As the US-China trade war escalates, US companies located in China feel caught in the middle. On 18 September, China announced tariffs on an additional $60bn in US goods in response to president Donald Trump’s decision to implement tariffs on $200bn of Chinese goods.

If implemented on both sides, more than half of all US-bound Chinese imports and 85% of Chinese imports destined for the US will be subject to tariffs.

But while US business is intended to be the beneficiary of Mr Trump’s policies, few appear to believe the trade war escalation is productive. “I have not heard a single business person say they are benefiting from the trade war, or trade friction. They hope that it can end,” says Harley Seyedin, president of the American Chamber of Commerce in South China.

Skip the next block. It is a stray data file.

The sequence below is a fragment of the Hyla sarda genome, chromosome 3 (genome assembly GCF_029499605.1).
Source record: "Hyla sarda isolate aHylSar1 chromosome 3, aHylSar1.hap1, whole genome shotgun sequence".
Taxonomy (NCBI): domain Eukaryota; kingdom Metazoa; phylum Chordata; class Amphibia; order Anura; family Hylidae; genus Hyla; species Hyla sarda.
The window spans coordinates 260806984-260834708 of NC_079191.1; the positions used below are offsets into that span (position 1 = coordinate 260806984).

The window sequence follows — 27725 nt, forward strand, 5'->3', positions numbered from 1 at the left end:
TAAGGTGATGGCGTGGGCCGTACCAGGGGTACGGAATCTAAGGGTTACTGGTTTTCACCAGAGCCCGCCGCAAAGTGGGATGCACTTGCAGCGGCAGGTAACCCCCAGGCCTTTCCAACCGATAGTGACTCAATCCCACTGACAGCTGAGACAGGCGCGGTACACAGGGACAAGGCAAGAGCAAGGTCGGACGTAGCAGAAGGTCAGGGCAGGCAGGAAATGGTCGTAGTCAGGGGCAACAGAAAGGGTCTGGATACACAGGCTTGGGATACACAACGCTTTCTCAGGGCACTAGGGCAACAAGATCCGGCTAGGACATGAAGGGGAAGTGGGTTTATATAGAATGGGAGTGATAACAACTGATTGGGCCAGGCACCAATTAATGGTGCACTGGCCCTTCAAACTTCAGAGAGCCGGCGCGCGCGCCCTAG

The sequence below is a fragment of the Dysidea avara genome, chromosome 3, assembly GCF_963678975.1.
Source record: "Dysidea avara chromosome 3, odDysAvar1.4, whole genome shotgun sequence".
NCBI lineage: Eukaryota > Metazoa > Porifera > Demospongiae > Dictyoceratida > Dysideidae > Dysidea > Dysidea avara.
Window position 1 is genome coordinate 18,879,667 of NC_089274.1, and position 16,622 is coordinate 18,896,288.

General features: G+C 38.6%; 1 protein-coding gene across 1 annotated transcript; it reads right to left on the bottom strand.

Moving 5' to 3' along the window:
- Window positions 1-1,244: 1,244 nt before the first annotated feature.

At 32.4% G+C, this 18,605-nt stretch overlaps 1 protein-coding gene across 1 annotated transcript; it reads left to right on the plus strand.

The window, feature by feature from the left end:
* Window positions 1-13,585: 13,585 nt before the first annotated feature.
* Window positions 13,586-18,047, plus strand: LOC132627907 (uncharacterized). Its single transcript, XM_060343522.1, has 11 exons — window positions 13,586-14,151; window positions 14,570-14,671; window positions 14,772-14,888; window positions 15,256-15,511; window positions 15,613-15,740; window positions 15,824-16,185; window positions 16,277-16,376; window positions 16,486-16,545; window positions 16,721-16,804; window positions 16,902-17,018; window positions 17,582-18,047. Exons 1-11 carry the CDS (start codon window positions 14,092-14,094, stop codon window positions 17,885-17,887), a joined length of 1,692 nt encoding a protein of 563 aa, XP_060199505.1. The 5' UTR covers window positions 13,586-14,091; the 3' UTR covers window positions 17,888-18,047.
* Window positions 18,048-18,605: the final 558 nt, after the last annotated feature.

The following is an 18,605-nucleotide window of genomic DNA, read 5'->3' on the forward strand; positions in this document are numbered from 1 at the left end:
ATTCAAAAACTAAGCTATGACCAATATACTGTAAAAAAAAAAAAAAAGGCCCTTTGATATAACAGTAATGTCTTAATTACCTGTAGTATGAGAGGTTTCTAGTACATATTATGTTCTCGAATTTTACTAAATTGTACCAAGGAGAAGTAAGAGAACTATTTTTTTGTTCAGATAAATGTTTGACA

The US tariffs, which will go into effect as of next week, will start by imposing a 10% levy that will rise to 25% if a deal is not reached by 2019. An earlier tariff round already imposed additional duties on $50bn in Chinese goods, targeting the steel and aluminium industries.

Issues remain for US companies operating in China, including a history of policies that discriminate against foreign investors and concerns over the security of intellectual property. However, Mr Seyedin believes the Trump administration’s solution is disproportionate. “The rational thinking is that these numbers are not big enough to deserve a trade war for us all. These are issues that can be resolved through discussion,” he says.

The chamber says its 2300 members have closed an average of $2bn in deals every year for the past 15 years. While US greenfield FDI into China has gently declined since the 2009 financial crisis, it still amounted to $9.78bn in 2017, according to data service fDi Markets.